Route 66 in the News

A Look at the Building of Route 66

2010-06-23 12:44:58

Despite officially losing its highway status in 1985, Route 66 remains America's favorite highway to this day. Generations of travelers have been down this scenic road. Starting in Chicago, IL, it then goes through Missouri, Kansas, Oklahoma, Texas, New Mexico, Arizona, and California. So how did this road begin? Believe it or not the story of this famous route starts decades before cars were even invented.

Route 66 began in 1857 when the U.S. Army assigned Lt. Edward Fitzgerald Beale with building a wagon road across the 35th parallel. Fittingly for the new route, Beale was something of a celebrity at the time. A friend of Buffalo Bill, the famous Army Lieutenant also started the California gold rush by bringing gold back from his expedition of 1848. Along the way Fitzgerald also laid the foundations for the transcontinental railroad. This new road would become the forerunner of Route 66.

In the days before highways were numbered by the government they were sponsored by private companies. Route 66 was broken into three separate roads. The Lone Star Route and the National Old Trails covered what would become Route 66. In 1926 Missouri officially named the portion of the road going through the state Missouri Highway 60. A short time later the U.S. Highway system officially named the entire highway Route 66. Soon a Route 66 Association was formed with the goal of getting the entire highway paved and encouraging travel down the road. Promotion of the road included a "Bunion Derby", a footrace from Los Angeles to New York City, which incorporated Route 66.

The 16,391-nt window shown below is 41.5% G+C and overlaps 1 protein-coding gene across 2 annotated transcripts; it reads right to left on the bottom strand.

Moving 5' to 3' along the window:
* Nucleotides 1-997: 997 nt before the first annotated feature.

Once the road was partially paved it became a popular route thanks to its geography. Truckers found the road very appealing due to its flat terrain. During the Depression the road became a major way for migrants to go from the midwest to more promising jobs in California. This traffic also helped boost the communities along the highway. In 1938, due to its popularity and amount of use, Route 66 became the first Federal highway to be fully paved. At the start of WW2 the highway rose to an even higher level of prominence as people flocked to California in the booming war industry sector.

After the war, communities on the highway continued to grow in order to attract tourism. The Painted Desert, Meteor Crater, Wig Wam Hotel, and Petrified Forest are a few of the attractions for tourists, and that is just in Arizona. With so many possible destinations along the Route, it is no wonder the highway became the nation's most popular scenic area.

1956 was the beginning of the end of Route 66 as President Eisenhower signed the Interstate Highway Act. Over the next two decades America's favorite highway was slowly but surely phased out by interstates. Finally in 1985 the highway was officially abandoned, though it is still very easy to travel even today. Recent restoration efforts have been started to satisfy many baby boomers who have started to travel the highway again. Perhaps with the support of the boomer generation, and a little help from today's generation of travelers, Route 66 can again become America's favorite road.

~Roger Quinn,


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